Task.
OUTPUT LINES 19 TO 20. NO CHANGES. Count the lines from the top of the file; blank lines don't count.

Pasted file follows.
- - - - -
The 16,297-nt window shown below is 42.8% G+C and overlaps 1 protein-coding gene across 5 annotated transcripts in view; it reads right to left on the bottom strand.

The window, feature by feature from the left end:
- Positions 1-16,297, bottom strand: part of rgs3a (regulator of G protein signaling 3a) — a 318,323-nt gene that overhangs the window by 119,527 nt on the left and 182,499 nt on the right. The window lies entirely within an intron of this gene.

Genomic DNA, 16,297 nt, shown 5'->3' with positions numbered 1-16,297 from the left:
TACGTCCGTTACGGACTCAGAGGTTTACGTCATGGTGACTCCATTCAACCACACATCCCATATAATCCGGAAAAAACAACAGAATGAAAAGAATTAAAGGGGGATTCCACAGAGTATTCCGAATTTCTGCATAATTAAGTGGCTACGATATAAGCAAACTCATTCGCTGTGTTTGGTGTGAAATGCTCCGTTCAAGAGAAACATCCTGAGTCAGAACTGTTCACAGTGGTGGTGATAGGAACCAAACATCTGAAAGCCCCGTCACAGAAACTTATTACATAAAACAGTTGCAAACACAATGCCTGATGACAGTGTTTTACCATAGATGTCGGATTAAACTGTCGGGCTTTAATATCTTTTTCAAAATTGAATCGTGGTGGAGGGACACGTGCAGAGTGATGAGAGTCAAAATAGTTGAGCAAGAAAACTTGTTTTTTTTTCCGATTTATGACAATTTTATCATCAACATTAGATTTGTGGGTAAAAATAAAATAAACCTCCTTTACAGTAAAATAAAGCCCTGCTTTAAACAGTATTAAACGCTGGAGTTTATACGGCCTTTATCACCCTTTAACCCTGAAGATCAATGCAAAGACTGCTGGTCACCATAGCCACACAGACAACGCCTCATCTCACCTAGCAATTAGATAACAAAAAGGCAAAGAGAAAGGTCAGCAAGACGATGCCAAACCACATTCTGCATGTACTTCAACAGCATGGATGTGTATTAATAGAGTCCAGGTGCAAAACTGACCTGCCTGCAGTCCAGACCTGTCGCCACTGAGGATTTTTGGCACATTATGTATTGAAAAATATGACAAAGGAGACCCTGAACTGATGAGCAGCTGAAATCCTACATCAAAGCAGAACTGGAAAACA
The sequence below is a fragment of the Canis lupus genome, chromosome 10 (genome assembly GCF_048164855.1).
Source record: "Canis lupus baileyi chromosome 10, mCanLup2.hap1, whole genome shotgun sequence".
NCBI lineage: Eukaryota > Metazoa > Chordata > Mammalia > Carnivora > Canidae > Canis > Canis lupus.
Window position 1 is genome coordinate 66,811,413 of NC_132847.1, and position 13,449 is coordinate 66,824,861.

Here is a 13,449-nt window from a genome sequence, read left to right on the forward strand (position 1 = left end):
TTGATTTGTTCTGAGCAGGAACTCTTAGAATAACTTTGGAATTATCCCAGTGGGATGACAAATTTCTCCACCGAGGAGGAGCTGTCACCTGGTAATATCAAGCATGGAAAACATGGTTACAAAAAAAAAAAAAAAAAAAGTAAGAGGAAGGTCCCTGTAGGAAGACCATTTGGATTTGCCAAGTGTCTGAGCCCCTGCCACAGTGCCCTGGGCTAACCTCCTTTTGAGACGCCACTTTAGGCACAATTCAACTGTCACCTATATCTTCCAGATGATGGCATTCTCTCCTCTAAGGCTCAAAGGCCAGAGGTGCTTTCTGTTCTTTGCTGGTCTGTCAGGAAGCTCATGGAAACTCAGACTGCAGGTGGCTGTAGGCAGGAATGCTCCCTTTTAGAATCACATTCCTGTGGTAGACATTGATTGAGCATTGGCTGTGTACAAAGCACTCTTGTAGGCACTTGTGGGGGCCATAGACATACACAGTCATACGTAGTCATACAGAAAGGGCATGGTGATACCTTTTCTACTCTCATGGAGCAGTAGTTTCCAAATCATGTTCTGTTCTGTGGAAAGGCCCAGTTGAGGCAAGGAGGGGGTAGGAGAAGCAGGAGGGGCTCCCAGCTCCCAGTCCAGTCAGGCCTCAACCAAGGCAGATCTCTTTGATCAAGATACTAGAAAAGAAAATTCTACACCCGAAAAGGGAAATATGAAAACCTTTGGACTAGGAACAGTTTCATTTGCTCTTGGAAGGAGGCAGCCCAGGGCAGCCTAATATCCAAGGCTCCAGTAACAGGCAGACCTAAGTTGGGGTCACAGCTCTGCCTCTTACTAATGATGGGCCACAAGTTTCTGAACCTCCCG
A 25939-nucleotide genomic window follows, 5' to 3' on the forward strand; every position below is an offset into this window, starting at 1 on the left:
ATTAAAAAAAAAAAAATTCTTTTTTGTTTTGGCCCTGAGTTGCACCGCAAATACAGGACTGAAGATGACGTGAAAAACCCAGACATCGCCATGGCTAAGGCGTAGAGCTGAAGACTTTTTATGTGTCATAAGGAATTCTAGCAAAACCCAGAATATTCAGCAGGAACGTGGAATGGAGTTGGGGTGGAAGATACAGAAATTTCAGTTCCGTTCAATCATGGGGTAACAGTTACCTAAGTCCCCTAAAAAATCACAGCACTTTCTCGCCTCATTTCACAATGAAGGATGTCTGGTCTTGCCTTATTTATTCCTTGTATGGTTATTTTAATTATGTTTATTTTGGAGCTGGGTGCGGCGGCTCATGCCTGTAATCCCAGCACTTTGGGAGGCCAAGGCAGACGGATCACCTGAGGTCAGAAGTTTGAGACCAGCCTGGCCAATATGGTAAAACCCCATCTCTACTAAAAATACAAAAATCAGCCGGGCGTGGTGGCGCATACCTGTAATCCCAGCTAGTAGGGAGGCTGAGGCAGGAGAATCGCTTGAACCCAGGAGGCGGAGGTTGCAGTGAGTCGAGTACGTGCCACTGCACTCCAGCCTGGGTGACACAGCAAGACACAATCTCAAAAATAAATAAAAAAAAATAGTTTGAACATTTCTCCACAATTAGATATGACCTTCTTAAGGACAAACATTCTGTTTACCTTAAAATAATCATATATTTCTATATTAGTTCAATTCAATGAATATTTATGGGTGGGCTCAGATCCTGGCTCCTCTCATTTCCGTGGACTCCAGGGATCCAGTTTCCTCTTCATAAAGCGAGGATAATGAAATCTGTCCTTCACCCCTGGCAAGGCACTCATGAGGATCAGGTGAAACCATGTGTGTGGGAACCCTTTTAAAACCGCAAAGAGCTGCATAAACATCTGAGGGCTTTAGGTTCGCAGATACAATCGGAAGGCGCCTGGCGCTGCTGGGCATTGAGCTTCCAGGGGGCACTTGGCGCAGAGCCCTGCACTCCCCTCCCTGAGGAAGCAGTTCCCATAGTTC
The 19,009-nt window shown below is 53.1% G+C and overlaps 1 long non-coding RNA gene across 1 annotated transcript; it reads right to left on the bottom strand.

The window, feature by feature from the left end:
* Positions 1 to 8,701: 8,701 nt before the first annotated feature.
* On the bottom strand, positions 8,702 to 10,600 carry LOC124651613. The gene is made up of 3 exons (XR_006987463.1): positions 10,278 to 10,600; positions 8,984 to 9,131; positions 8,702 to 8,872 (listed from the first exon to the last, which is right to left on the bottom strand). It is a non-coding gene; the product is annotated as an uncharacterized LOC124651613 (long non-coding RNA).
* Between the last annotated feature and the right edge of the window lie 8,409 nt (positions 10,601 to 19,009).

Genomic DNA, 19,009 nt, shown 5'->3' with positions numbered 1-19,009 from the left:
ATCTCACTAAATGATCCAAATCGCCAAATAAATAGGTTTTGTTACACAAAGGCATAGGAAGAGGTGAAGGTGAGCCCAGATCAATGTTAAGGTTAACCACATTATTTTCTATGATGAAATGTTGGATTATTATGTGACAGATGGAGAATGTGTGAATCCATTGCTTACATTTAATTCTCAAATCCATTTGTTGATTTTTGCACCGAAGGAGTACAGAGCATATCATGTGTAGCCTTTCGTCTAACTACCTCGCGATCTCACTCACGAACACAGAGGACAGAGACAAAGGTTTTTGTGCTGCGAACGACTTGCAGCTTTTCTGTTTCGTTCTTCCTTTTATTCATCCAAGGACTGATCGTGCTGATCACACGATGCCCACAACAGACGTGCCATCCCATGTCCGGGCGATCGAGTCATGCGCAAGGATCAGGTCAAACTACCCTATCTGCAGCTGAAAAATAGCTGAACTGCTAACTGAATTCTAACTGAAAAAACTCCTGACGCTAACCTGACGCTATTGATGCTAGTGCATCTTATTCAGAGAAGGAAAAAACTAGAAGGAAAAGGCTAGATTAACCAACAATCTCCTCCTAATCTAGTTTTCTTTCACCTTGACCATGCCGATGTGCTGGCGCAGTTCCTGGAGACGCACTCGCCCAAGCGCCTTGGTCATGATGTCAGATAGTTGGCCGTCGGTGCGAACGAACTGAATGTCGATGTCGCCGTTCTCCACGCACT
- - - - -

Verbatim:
Genomic DNA, 19,009 nt, shown 5'->3' with positions numbered 1-19,009 from the left:
ATCTCACTAAATGATCCAAATCGCCAAATAAATAGGTTTTGTTACACAAAGGCATAGGAAGAGGTGAAGGTGAGCCCAGATCAATGTTAAGGTTAACCACATTATTTTCTATGATGAAATGTTGGATTATTATGTGACAGATGGAGAATGTGTGAATCCATTGCTTACATTTAATTCTCAAATCCATTTGTTGATTTTTGCACCGAAGGAGTACAGAGCATATCATGTGTAGCCTTTCGTCTAACTACCTCGCGATCTCACTCACGAACACAGAGGACAGAGACAAAGGTTTTTGTGCTGCGAACGACTTGCAGCTTTTCTGTTTCGTTCTTCCTTTTATTCATCCAAGGACTGATCGTGCTGATCACACGATGCCCACAACAGACGTGCCATCCCATGTCCGGGCGATCGAGTCATGCGCAAGGATCAGGTCAAACTACCCTATCTGCAGCTGAAAAATAGCTGAACTGCTAACTGAATTCTAACTGAAAAAACTCCTGACGCTAACCTGACGCTATTGATGCTAGTGCATCTTATTCAGAGAAGGAAAAAACTAGAAGGAAAAGGCTAGATTAACCAACAATCTCCTCCTAATCTAGTTTTCTTTCACCTTGACCATGCCGATGTGCTGGCGCAGTTCCTGGAGACGCACTCGCCCAAGCGCCTTGGTCATGATGTCAGATAGTTGGCCGTCGGTGCGAACGAACTGAATGTCGATGTCGCCGTTCTCCACGCACT